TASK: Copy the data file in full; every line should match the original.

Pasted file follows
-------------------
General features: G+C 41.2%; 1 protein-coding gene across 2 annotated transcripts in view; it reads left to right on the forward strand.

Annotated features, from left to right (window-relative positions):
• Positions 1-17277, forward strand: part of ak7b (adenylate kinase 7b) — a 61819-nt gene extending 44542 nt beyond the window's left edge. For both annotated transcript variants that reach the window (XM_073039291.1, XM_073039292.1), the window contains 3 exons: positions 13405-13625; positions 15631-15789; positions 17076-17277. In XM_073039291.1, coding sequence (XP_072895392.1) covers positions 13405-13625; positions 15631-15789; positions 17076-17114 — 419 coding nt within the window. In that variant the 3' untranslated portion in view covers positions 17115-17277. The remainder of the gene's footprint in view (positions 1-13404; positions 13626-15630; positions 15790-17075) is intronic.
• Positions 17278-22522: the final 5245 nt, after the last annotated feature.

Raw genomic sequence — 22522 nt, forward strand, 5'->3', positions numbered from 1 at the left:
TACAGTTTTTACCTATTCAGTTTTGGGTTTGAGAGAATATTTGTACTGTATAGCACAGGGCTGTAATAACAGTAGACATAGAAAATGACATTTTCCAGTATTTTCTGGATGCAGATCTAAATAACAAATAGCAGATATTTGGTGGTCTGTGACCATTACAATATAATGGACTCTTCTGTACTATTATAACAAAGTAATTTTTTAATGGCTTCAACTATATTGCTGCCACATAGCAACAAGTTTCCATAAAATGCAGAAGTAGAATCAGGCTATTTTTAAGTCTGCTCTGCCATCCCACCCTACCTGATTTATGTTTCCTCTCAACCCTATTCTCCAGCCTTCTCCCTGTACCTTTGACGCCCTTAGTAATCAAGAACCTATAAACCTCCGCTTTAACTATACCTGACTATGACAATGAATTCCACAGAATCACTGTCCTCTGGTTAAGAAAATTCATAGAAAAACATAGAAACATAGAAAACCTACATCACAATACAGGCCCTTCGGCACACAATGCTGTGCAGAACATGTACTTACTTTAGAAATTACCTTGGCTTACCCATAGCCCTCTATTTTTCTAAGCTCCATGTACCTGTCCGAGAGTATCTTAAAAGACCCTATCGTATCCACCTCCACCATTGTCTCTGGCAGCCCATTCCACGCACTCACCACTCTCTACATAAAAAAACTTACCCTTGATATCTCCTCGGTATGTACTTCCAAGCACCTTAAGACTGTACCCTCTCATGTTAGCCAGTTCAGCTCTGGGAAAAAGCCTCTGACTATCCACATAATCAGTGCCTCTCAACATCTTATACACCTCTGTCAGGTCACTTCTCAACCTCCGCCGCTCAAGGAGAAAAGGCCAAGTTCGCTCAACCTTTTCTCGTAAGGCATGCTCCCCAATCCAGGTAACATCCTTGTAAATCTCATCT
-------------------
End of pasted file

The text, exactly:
General features: G+C 41.2%; 1 protein-coding gene across 2 annotated transcripts in view; it reads left to right on the forward strand.

Annotated features, from left to right (window-relative positions):
• Positions 1-17277, forward strand: part of ak7b (adenylate kinase 7b) — a 61819-nt gene extending 44542 nt beyond the window's left edge. For both annotated transcript variants that reach the window (XM_073039291.1, XM_073039292.1), the window contains 3 exons: positions 13405-13625; positions 15631-15789; positions 17076-17277. In XM_073039291.1, coding sequence (XP_072895392.1) covers positions 13405-13625; positions 15631-15789; positions 17076-17114 — 419 coding nt within the window. In that variant the 3' untranslated portion in view covers positions 17115-17277. The remainder of the gene's footprint in view (positions 1-13404; positions 13626-15630; positions 15790-17075) is intronic.
• Positions 17278-22522: the final 5245 nt, after the last annotated feature.

Raw genomic sequence — 22522 nt, forward strand, 5'->3', positions numbered from 1 at the left:
TACAGTTTTTACCTATTCAGTTTTGGGTTTGAGAGAATATTTGTACTGTATAGCACAGGGCTGTAATAACAGTAGACATAGAAAATGACATTTTCCAGTATTTTCTGGATGCAGATCTAAATAACAAATAGCAGATATTTGGTGGTCTGTGACCATTACAATATAATGGACTCTTCTGTACTATTATAACAAAGTAATTTTTTAATGGCTTCAACTATATTGCTGCCACATAGCAACAAGTTTCCATAAAATGCAGAAGTAGAATCAGGCTATTTTTAAGTCTGCTCTGCCATCCCACCCTACCTGATTTATGTTTCCTCTCAACCCTATTCTCCAGCCTTCTCCCTGTACCTTTGACGCCCTTAGTAATCAAGAACCTATAAACCTCCGCTTTAACTATACCTGACTATGACAATGAATTCCACAGAATCACTGTCCTCTGGTTAAGAAAATTCATAGAAAAACATAGAAACATAGAAAACCTACATCACAATACAGGCCCTTCGGCACACAATGCTGTGCAGAACATGTACTTACTTTAGAAATTACCTTGGCTTACCCATAGCCCTCTATTTTTCTAAGCTCCATGTACCTGTCCGAGAGTATCTTAAAAGACCCTATCGTATCCACCTCCACCATTGTCTCTGGCAGCCCATTCCACGCACTCACCACTCTCTACATAAAAAAACTTACCCTTGATATCTCCTCGGTATGTACTTCCAAGCACCTTAAGACTGTACCCTCTCATGTTAGCCAGTTCAGCTCTGGGAAAAAGCCTCTGACTATCCACATAATCAGTGCCTCTCAACATCTTATACACCTCTGTCAGGTCACTTCTCAACCTCCGCCGCTCAAGGAGAAAAGGCCAAGTTCGCTCAACCTTTTCTCGTAAGGCATGCTCCCCAATCCAGGTAACATCCTTGTAAATCTCATCT